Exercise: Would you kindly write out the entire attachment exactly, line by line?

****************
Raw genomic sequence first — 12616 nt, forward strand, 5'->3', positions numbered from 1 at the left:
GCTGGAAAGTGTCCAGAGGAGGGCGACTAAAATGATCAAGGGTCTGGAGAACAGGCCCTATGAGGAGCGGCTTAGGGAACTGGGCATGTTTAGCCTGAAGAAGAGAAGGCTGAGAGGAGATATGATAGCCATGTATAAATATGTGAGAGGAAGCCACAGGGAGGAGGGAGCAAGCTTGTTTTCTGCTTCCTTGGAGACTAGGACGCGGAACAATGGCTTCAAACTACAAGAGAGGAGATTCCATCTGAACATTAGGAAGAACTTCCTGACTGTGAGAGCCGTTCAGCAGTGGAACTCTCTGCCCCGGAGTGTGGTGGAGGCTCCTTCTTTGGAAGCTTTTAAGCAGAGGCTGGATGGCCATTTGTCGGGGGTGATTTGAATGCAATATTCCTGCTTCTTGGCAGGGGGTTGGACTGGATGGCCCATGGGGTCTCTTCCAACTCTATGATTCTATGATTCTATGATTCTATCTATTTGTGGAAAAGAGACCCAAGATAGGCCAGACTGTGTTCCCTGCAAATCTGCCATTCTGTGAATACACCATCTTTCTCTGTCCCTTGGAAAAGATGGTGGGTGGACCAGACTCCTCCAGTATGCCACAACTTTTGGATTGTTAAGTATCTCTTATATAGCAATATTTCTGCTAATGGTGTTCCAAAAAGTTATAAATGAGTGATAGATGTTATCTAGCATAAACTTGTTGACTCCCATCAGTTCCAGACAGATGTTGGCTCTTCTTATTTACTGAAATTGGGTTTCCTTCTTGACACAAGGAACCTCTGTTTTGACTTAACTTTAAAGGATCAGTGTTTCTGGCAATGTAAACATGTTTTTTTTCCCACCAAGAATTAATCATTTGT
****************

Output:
Raw genomic sequence first — 12616 nt, forward strand, 5'->3', positions numbered from 1 at the left:
GCTGGAAAGTGTCCAGAGGAGGGCGACTAAAATGATCAAGGGTCTGGAGAACAGGCCCTATGAGGAGCGGCTTAGGGAACTGGGCATGTTTAGCCTGAAGAAGAGAAGGCTGAGAGGAGATATGATAGCCATGTATAAATATGTGAGAGGAAGCCACAGGGAGGAGGGAGCAAGCTTGTTTTCTGCTTCCTTGGAGACTAGGACGCGGAACAATGGCTTCAAACTACAAGAGAGGAGATTCCATCTGAACATTAGGAAGAACTTCCTGACTGTGAGAGCCGTTCAGCAGTGGAACTCTCTGCCCCGGAGTGTGGTGGAGGCTCCTTCTTTGGAAGCTTTTAAGCAGAGGCTGGATGGCCATTTGTCGGGGGTGATTTGAATGCAATATTCCTGCTTCTTGGCAGGGGGTTGGACTGGATGGCCCATGGGGTCTCTTCCAACTCTATGATTCTATGATTCTATGATTCTATCTATTTGTGGAAAAGAGACCCAAGATAGGCCAGACTGTGTTCCCTGCAAATCTGCCATTCTGTGAATACACCATCTTTCTCTGTCCCTTGGAAAAGATGGTGGGTGGACCAGACTCCTCCAGTATGCCACAACTTTTGGATTGTTAAGTATCTCTTATATAGCAATATTTCTGCTAATGGTGTTCCAAAAAGTTATAAATGAGTGATAGATGTTATCTAGCATAAACTTGTTGACTCCCATCAGTTCCAGACAGATGTTGGCTCTTCTTATTTACTGAAATTGGGTTTCCTTCTTGACACAAGGAACCTCTGTTTTGACTTAACTTTAAAGGATCAGTGTTTCTGGCAATGTAAACATGTTTTTTTTCCCACCAAGAATTAATCATTTGT